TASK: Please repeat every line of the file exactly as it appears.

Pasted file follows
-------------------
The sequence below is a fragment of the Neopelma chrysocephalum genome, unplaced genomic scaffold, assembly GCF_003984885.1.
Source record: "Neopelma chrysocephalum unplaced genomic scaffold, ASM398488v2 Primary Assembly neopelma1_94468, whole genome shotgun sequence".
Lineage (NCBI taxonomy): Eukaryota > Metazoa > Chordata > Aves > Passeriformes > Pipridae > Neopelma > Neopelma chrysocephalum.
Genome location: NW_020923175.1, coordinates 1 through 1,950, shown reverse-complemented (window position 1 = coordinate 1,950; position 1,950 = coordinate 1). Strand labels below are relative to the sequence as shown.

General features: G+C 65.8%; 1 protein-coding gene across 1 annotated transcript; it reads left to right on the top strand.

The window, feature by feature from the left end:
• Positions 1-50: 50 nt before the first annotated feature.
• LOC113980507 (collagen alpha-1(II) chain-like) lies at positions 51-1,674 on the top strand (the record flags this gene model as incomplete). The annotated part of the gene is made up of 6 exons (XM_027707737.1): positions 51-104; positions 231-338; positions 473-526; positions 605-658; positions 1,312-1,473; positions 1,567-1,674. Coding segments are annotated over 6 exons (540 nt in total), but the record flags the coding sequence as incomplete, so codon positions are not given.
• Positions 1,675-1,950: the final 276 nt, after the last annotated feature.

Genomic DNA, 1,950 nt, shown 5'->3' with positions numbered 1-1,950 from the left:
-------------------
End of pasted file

The sequence below is a fragment of the Neopelma chrysocephalum genome, unplaced genomic scaffold, assembly GCF_003984885.1.
Source record: "Neopelma chrysocephalum unplaced genomic scaffold, ASM398488v2 Primary Assembly neopelma1_94468, whole genome shotgun sequence".
Lineage (NCBI taxonomy): Eukaryota > Metazoa > Chordata > Aves > Passeriformes > Pipridae > Neopelma > Neopelma chrysocephalum.
Genome location: NW_020923175.1, coordinates 1 through 1,950, shown reverse-complemented (window position 1 = coordinate 1,950; position 1,950 = coordinate 1). Strand labels below are relative to the sequence as shown.

General features: G+C 65.8%; 1 protein-coding gene across 1 annotated transcript; it reads left to right on the top strand.

The window, feature by feature from the left end:
• Positions 1-50: 50 nt before the first annotated feature.
• LOC113980507 (collagen alpha-1(II) chain-like) lies at positions 51-1,674 on the top strand (the record flags this gene model as incomplete). The annotated part of the gene is made up of 6 exons (XM_027707737.1): positions 51-104; positions 231-338; positions 473-526; positions 605-658; positions 1,312-1,473; positions 1,567-1,674. Coding segments are annotated over 6 exons (540 nt in total), but the record flags the coding sequence as incomplete, so codon positions are not given.
• Positions 1,675-1,950: the final 276 nt, after the last annotated feature.

Genomic DNA, 1,950 nt, shown 5'->3' with positions numbered 1-1,950 from the left: